Thom Young: Yeah, the one thing I enjoyed was the authentic-sounding dialog, the type of which I haven't read in a comic since I used to read Garth Ennis's Hellblazer--particularly the issues Ennis would set in pubs in England and Ireland. As I mentioned, though, I also felt a bit like having been dropped into a random episode of a soap opera--albeit a well-written soap opera with good dialog that only occasionally sounds slightly elevated for the sake of spectacle.
Even that can have the ring of authenticity to it, though, as some people will elevate their conversations in public for the sake of "putting on a show" for others in the vicinity--strangers and acquaintances alike.
Dave Wallace: Yes, that's a good point. I wonder if Cornell is intentionally having the characters "play up" to their roles in the team. Or perhaps he's just indicating that a fair amount of beer has been drunk! Interestingly, Captain Britain himself seems least affected by the alcohol, perhaps showing the writer's intention to distance his version of the character from the buffoonish, borderline-alcoholic characterisation that has been employed by previous writers.
We also see the writer tidy up a bit of continuity with the Black Knight's recovery of the Ebony Blade from Wakanda, at the same time adding a little more depth to the burgeoning relationship between the Black Knight and Faiza, who share an emotionally conflicted scene together.
Thom Young: Yep, absolutely. The scenes with the Black Knight were all well-written and easy for me to follow with just enough exposition provided in a manner that was not awkward.
Dave Wallace: However, it's with the characterisation of Blade that Cornell manages to be most entertaining and original, eschewing the character's usual posturing and coolness for its own sake, and giving him some tender scenes that threaten to turn him into a (dare I say it) three-dimensional character. The relationship between Blade and Spitfire is perhaps my favourite of the series, and I look forward to seeing it continue--especially given their connection to the arc's antagonist.
Thom Young: I thought the scenes between Blade and Spitfire were well-handled soap opera bits--though I did wonder about Spitfire being a vampire. The Spitfire I recall from the 1970s was a British superheroine from World War II who was associated with The Invaders and who gained her superpowers after receiving a blood transfusion from the Original Human Torch (synthetic, android blood). I guess she must have been ret-conned into a vampire at some point.
Dave Wallace: Yep, that’s something that Cornell has played up this series. Apparently, the reason that she needed a blood transfusion in that old story was that she was bitten by Baron Blood, and this series has demonstrated that she has vampiric abilities as a result. Given that Dracula is shaping up to be the main villain of this arc, I wouldn't be surprised to see this explored in more detail in the coming issues.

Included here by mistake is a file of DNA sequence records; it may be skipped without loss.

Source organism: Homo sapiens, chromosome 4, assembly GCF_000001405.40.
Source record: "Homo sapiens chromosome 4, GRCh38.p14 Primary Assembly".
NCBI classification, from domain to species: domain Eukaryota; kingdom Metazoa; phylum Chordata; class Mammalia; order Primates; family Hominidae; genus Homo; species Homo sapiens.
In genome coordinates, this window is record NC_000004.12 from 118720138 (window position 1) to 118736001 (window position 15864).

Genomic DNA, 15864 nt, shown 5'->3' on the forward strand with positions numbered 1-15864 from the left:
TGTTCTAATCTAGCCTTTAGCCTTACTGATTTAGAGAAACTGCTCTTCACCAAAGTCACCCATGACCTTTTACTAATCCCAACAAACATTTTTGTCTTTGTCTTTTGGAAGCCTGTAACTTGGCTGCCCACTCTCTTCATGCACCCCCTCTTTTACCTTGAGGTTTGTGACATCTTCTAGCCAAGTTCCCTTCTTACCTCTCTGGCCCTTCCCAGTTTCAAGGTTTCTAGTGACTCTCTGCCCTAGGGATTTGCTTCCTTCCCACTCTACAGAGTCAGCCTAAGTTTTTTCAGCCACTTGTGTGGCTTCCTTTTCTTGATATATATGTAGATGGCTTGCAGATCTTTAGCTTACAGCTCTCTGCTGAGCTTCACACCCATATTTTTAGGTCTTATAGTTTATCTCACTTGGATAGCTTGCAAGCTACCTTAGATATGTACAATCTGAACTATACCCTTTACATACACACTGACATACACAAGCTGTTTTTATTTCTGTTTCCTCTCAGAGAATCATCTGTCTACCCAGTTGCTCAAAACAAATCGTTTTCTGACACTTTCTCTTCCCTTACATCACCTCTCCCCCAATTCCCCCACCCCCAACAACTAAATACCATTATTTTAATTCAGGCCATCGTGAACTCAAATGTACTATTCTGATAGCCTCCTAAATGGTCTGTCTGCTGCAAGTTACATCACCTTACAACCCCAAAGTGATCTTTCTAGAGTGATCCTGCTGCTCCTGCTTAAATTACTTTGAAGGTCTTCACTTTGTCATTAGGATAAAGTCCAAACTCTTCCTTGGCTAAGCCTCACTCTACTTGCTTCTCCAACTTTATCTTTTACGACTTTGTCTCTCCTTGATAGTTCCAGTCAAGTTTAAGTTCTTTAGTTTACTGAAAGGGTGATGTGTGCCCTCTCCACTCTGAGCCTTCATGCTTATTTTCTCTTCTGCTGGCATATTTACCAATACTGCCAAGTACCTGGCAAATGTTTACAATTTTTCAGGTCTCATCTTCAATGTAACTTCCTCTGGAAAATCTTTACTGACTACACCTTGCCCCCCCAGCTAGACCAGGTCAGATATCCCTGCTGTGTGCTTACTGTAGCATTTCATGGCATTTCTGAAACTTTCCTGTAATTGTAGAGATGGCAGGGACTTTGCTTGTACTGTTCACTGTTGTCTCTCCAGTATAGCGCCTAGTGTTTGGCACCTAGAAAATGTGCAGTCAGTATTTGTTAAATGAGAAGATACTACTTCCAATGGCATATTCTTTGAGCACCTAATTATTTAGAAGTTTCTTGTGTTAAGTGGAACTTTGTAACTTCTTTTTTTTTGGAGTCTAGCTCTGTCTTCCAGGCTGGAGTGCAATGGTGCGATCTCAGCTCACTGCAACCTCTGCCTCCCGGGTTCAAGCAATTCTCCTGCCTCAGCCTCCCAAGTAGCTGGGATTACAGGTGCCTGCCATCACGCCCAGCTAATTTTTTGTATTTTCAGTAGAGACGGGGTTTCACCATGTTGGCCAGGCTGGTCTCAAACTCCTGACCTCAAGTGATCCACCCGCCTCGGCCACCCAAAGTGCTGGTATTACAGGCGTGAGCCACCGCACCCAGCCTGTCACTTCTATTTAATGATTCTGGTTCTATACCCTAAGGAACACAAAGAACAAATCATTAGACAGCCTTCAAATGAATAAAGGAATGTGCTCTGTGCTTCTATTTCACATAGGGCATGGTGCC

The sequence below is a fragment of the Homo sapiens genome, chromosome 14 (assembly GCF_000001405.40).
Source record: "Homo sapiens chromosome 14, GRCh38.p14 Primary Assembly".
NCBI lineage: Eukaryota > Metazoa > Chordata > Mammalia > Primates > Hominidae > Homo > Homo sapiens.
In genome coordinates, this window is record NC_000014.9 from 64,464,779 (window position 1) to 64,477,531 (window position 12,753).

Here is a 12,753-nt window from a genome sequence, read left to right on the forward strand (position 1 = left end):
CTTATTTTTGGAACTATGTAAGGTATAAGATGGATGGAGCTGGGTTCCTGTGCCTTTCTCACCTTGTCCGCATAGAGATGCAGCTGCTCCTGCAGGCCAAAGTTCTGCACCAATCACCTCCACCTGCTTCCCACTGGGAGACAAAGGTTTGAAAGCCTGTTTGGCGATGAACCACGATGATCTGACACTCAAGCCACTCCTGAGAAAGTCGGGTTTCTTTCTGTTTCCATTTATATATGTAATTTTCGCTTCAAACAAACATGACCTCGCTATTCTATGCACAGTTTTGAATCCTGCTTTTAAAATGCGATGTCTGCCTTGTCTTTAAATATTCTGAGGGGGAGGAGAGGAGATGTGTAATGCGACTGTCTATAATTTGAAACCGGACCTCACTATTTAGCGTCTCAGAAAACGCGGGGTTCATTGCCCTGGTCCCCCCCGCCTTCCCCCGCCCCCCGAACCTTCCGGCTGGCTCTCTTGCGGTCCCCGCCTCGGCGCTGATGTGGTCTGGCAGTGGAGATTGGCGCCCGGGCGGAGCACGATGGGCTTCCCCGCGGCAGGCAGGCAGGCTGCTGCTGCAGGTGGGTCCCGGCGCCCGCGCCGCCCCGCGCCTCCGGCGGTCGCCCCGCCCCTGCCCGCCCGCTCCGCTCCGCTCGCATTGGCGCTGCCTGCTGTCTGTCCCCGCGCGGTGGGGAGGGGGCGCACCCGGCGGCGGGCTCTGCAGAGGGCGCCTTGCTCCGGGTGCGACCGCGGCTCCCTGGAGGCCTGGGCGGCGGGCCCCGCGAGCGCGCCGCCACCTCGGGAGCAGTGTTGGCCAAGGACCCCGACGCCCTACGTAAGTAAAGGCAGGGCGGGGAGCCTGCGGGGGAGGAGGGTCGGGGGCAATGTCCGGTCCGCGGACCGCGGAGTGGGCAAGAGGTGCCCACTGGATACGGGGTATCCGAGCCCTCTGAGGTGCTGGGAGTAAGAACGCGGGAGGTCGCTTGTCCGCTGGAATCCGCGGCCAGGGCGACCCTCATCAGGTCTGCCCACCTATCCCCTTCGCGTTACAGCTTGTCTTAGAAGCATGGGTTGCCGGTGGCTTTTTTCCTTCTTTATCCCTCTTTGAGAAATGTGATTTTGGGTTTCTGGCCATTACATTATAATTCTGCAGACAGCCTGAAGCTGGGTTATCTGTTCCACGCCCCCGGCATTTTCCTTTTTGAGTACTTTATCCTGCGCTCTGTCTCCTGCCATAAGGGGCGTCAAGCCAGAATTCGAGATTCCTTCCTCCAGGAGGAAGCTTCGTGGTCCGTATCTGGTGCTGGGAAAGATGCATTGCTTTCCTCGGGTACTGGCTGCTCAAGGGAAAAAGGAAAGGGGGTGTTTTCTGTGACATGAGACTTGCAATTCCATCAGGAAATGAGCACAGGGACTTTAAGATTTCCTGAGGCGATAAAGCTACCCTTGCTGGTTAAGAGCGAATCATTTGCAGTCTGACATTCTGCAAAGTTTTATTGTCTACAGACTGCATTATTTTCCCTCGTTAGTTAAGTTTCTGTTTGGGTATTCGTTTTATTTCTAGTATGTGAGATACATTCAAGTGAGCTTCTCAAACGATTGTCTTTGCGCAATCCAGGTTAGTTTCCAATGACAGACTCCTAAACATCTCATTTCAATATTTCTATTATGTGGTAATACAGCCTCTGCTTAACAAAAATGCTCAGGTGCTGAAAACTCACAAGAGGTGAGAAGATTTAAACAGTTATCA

What stops me from awarding the issue higher marks is that not a huge amount actually happens. Significant plot points are set up and characters are fleshed out more fully, but it's all preparation for the real story that begins next issue. Unlike the previous prologue issue (#5), there's little exploration of the dramatic developments that came at the end of the previous arc (bar Brian's brief mention of his wife, towards the start of the issue), and the cliffhanger ending doesn't provide quite as much of a shock as the ending to that issue did. It's just not quite as attention-grabbing as the moment when Blade stabbed Spitfire through the heart--and, without wanting to spoil it, it also didn't seem that logical to me.
Thom Young: Oh, the explosions. Yeah, I didn't take those as big cliffhanger endings since we've seen it all a thousand times before in various comics, TV shows, and films throughout our lives--protagonists get caught in an explosion, tune in to the next instalment to see if they will manage to survive.
Dave Wallace: Actually, I was talking about what happens on the very final pages, but I won't say any more about it for fear of ruining the ending of the issue. All I'll say is that it risks falling into the trap of having characters do unintelligent things in order that the plot can play out as the writer intends.
Thom Young: Oh, that cliffhanger ending. As a new reader of the series, that actually went over my head since I don't know who those characters are. I wasn't certain that the one who appears to be unconscious on the last page is actually the character whose voice is supposedly heard through the door.
I guess it doesn't really work as much of a cliffhanger if a reader is new and doesn't know the players--and, thus, doesn't have an emotional connection to them.
Dave Wallace: True. And to answer your question, no, that character isn't who (s)he was pretending to be, so that development didn't work for me.
Having said that, this is an otherwise well-written issue with some enjoyable moments. I just hope that those readers who have been turned on to the issue by positive word of mouth (and, lately, some heavy online promotion from fans of the series) will stick around for the next issue, as I have a feeling that that's when things will really get started.
Thom Young: I'll read the next issue if it falls into my hands because, as we’ve said, it's a well-written story in terms of dialog and believable moments between characters. However, nothing excited me so much about this issue that I feel compelled to seek out a copy on my own if I don't have a chance to read an issue for free.
What did you think of this book?